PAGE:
So what is the difference between your credit report and your credit score?

Your credit report vs. your credit score.

Be aware that your credit score and your credit report are two different things. Your credit report is a list of all of your reported creditors. This would include credit cards, mortgages, auto and personal loans, etc. Note it only includes items that are reported to the credit reporting agencies. So, if you have a line of credit at the local mom and pop hardware, it won’t appear there unless they report it. You credit report will include a list of accounts, your payment history, your current balances and credit limits, whether the account is in good standing or is delinquent, and personal information about you and your employment status.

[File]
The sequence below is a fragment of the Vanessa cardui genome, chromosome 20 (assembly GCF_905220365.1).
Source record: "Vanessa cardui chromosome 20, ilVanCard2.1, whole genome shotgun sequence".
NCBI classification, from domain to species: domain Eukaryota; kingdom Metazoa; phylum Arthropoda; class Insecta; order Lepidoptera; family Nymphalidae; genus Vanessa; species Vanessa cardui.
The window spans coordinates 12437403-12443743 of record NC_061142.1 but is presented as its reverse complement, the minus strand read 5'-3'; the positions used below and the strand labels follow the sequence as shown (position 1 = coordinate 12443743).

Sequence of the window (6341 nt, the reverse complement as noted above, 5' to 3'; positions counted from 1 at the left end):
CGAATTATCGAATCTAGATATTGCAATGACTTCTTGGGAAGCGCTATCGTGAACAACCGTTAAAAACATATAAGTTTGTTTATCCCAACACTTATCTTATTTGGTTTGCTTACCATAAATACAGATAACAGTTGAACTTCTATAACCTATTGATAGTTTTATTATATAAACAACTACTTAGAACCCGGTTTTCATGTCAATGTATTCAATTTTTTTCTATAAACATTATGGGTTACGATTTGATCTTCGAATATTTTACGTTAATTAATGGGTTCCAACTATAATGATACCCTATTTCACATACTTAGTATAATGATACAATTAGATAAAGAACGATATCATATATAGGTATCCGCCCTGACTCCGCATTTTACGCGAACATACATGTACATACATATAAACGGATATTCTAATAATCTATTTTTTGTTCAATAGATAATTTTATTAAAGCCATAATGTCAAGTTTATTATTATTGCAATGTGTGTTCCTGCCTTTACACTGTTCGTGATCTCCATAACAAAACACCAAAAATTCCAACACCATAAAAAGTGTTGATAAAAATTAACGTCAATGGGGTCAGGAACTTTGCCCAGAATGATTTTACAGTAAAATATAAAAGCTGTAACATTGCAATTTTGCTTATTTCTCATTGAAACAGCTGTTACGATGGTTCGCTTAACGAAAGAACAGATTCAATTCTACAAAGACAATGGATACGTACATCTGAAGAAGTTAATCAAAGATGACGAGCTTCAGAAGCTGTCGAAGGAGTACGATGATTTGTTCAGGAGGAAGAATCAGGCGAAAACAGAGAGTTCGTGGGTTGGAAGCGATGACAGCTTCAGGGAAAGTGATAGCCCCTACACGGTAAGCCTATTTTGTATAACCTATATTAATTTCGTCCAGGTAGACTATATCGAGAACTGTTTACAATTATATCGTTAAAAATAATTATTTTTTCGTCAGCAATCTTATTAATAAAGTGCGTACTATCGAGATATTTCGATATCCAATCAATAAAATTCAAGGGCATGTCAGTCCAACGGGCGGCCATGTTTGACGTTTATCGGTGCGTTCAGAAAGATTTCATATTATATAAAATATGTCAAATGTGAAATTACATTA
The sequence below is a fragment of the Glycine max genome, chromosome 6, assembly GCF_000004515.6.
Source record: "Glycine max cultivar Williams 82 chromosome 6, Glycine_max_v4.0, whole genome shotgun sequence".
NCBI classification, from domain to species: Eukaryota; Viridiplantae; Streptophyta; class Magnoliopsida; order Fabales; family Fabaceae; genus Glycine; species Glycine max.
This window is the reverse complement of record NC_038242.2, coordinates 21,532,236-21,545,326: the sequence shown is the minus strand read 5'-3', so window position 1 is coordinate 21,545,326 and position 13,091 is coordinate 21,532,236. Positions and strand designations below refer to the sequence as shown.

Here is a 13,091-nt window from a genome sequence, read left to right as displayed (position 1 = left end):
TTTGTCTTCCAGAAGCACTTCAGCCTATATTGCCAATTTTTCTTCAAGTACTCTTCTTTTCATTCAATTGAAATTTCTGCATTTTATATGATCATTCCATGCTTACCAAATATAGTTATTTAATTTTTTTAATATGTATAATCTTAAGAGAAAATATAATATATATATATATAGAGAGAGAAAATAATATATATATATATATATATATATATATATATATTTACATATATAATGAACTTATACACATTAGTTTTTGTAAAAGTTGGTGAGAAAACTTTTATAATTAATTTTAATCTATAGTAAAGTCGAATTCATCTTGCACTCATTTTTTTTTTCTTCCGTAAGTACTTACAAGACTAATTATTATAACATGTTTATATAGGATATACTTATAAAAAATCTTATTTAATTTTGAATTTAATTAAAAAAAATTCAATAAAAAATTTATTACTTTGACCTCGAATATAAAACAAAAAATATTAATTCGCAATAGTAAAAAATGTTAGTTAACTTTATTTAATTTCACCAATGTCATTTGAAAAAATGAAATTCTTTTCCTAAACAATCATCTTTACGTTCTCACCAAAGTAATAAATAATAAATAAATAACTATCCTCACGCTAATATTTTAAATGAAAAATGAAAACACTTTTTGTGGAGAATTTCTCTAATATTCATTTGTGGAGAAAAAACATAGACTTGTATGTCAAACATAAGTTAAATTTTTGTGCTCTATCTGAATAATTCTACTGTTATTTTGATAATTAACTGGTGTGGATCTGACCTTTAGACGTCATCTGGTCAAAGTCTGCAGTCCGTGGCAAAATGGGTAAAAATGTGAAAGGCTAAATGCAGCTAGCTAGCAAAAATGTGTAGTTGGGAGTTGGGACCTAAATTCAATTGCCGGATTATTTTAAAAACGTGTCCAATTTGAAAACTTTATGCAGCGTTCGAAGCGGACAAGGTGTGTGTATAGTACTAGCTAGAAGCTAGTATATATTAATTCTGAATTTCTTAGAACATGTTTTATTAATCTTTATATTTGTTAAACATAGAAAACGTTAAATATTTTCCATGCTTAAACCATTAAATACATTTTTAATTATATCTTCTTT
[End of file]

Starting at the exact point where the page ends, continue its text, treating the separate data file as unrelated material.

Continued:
Your credit score on the other hand is a number that is calculated based on the information on your credit report. It is an attempt to look at how you have used credit in the past along with your track record for repaying that credit and distilling that down to a numeric score.

Not a single score

What many people don’t realize though is you don’t really have a credit score. You have many credit scores. First, there are three credit reporting agencies: Equifax, Experian, and TransUnion. You might expect to see the same score generated from each, but in reality each will be a little different. If your credit reports are accurate across the three sites then those scores should be close but they won’t be identical. If one of them is significantly different from the others, then that probably means you have errors on your credit report.